VALANCE OF POWER: Woody Strode, John Wayne, Vera Miles and Jimmy Stewart try to rid Shinbone of Liberty Valance in John Ford's 1962 Western.
The Outside Man
You're never a cowboy until John Wayne says you are
By Richard von Busack
SEEN IN sunset and twilight, the long shadow of John Wayne is still impressive. And the Stanford Theatre's double bill of John Ford's 1962 The Man Who Shot Liberty Valance and Howard Hawk's 1959 Rio Bravo revives two essential films. "I was just paint for the palette of Ford and Hawks," Wayne supposedly said once. Here Wayne stars in two very different Westerns: as the center for a band of misfits in Hawks' Rio Bravo and as half-offscreen catalyst in Ford's Liberty Valance.
To viewers with selective memories, Wayne is remembered as a dauntless unmoving hero. These two movies have more going on than they appear to at first glance. As critic Andrew Sarris writes, "Wayne's most enduring image ... is that of the displaced loner vaguely uncomfortable with the very civilization he is helping to establish and preserve."
Liberty Valance is a Rashomon-style story—we think we know it all, and then we get the real conclusion. Returning to a small town, circa 1910, Ransom Stoddard (Jimmy Stewart), a renowned politician, tells a newspaper editor about his time as a young country lawyer in Shinbone. The place is terrorized by the bandit Liberty Valance (Lee Marvin), the sadistic regulator for the cattle interests. Tom Doniphon (Wayne), a horse rancher, is unimpressed by either this outlandish thug or his guns. Stoddard aims to bring in the bastard using the law; the more practical Donovan thinks this is an idiot scheme and says so.
"The Man Who Shot Liberty Valance clearly stands out as the most important American film of the 1960s," comments Ford scholar Joseph McBride. But if it's a great movie, it shows that the great ones aren't all the way good. Ford made some choices of style that stick in more than a few viewers' throats. The stagy false fronts and archaic-looking black-and-white film were chosen to detach this film and make it a fable; even the pale makeup looks like the white powder applied to old movie stars.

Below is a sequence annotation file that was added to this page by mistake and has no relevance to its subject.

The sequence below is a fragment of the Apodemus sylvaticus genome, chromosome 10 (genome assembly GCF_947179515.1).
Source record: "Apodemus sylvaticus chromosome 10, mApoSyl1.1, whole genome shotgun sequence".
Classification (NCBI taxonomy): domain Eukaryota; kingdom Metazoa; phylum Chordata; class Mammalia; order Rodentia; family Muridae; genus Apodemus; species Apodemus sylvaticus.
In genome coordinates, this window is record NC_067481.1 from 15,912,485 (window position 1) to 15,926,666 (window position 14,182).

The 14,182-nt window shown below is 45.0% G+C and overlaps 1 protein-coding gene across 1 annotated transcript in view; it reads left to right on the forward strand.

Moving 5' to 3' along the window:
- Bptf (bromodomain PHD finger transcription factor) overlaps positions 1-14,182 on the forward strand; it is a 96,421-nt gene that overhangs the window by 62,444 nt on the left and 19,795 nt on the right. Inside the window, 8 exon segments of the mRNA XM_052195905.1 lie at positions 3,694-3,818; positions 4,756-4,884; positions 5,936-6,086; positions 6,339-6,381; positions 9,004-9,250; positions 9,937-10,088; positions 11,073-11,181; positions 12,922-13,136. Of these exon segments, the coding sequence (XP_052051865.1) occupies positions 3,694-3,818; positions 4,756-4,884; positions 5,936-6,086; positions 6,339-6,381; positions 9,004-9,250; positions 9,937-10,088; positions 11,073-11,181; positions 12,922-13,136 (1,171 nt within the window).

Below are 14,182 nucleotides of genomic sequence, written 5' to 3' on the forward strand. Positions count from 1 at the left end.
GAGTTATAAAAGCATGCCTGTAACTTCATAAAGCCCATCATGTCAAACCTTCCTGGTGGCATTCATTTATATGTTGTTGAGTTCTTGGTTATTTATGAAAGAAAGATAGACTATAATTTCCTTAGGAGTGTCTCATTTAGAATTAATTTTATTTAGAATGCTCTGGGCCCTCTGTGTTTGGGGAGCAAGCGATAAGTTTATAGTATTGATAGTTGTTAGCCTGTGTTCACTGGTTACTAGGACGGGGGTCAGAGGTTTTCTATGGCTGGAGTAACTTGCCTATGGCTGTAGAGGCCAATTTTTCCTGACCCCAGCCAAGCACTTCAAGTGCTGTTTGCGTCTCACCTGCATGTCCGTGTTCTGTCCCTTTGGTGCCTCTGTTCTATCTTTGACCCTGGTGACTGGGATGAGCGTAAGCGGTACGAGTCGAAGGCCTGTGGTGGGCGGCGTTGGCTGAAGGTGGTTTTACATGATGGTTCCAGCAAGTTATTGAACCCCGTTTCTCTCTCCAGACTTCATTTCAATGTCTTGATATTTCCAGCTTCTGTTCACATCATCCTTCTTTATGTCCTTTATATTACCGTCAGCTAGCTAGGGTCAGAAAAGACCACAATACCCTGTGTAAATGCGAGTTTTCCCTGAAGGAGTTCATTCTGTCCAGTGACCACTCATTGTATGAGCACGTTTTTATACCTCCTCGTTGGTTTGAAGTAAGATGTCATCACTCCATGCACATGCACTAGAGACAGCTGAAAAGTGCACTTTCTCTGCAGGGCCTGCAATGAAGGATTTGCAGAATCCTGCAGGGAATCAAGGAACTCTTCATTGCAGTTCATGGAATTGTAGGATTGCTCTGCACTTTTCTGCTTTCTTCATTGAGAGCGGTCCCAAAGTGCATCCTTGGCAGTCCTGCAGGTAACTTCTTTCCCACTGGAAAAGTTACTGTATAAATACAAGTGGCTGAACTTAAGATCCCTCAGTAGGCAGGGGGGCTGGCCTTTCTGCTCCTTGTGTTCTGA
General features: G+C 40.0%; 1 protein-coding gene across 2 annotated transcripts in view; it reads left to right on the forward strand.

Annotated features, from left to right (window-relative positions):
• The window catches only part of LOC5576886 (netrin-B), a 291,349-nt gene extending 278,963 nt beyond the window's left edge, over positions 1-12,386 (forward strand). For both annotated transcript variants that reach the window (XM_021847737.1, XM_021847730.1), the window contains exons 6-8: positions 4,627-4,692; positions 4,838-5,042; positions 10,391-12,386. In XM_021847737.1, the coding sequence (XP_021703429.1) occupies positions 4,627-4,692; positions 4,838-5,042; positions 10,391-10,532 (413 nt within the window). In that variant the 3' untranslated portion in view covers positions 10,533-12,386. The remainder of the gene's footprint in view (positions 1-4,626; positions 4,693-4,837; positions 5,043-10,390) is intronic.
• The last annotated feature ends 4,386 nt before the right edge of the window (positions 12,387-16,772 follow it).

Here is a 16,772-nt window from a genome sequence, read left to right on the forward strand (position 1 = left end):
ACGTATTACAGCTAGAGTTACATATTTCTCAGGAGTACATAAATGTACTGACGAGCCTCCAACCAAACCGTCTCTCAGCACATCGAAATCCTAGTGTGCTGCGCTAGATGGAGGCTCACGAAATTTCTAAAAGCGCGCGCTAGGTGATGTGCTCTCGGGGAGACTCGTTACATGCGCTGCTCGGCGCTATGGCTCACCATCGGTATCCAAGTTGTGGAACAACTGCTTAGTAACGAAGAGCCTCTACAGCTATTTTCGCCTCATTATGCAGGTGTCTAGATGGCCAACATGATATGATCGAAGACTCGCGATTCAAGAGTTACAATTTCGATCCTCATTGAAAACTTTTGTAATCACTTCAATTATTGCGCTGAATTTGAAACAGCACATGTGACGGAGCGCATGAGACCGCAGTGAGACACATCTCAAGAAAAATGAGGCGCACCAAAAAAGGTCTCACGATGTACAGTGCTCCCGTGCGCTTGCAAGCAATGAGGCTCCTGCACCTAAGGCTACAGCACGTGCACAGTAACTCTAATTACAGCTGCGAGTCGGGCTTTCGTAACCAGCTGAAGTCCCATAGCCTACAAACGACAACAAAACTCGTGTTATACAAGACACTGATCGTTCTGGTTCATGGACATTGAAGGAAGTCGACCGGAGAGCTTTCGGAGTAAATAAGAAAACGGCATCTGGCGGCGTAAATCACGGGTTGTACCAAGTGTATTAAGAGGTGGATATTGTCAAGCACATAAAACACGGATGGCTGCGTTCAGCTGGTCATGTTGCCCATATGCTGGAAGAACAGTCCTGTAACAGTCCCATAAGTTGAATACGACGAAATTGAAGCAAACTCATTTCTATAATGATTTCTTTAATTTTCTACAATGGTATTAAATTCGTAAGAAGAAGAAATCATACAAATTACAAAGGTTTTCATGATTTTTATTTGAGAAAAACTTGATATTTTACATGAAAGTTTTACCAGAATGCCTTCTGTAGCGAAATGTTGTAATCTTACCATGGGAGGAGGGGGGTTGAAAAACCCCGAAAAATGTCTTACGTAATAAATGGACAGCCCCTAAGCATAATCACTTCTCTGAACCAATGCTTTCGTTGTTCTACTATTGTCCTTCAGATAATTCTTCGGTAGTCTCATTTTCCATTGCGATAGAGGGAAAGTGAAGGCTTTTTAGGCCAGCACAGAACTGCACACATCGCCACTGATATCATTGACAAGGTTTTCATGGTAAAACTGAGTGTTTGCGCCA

Wayne is so good in this movie because he's outside the movie. His is the part that doesn't fit. He's the one who addresses the calculation of it all: "You talk too much; you think too much" he snarls—a rebuke to actors then and since. If Doniphon is the hero, he's a strange one. After he makes a selfless yet self-destructive choice, he has an astonishing drunk scene followed by an outburst of fury. Wayne's greatness also lies in both the beauty of his nervelessness and in the delicate gesture. Ford always liked to give Wayne flowers to hold. And Vera Miles' Hallie Stoddard, the woman to whom Doniphon gives a flowering cactus, provides the film's brilliantly forked ending. Note Miles' keen disappointment as she watches her husband, Ransom, slap on the mask and become a gabbling politician again, just to impress a flunky on a train! It took me years to understand that "this is the West, Sir ..." wasn't the last scene in the movie.
(Liberty Valance deserves the big-screen treatment, but it is also available in a handsome new two-disc DVD set, released this week in Paramount's Centennial Collection, with commentary by Peter Bogdanovich.)
You can get an easy B in film-theory class for declaring Rio Bravo the first postmodern Western. Rio Bravo is a reaction to High Noon and the first version of 3:10 to Yuma; hating both of those movies, Hawks decided to do without the nerves and fury of the adult Western. He sought efficiency, purpose and lots and lots of humor.
In a Texas border country, a barroom killer (Claude Akins) is under the custody of Wayne's Sheriff John T. Chance. Unfortunately, the accused is the little brother of the local land baron, who proposes to break the man out of jail using his small army of gunmen. To hold the line, Chance deputizes the locals, including a cracked geezer (Walter Brennan, deliriously good) and Dude (Dean Martin), the town drunk. It's as much Rat Pack as rural siege—a Western with more juice than dust in it.
The questions of the use of force now are debated in superhero movies instead of in Westerns. Critic James Rocchi figured that The Dark Knight's ending is a nod to Liberty Valance. And there's an upcoming remake of True Grit scheduled by the Coen brothers. (The 1969 original plays June 5 at the Stanford). Hard to imagine the Coens handling a scene like the one of Wayne's old one-eyed Rooster Cogburn telling a story over a campfire about his own spell running a restaurant in Cairo, Ill., in those days before his temper drove away his wife and son. This scene exemplifies what Sarris means about "the displaced loner"; it was reputedly the actor's all-time favorite. Wayne's leave-taking at the end of True Grit may be his all-time most graceful gesture. Though it's actually a horseman hopping over a fence around a snow-covered cemetery, it looks very much like a man leaping out of a grave on horseback.
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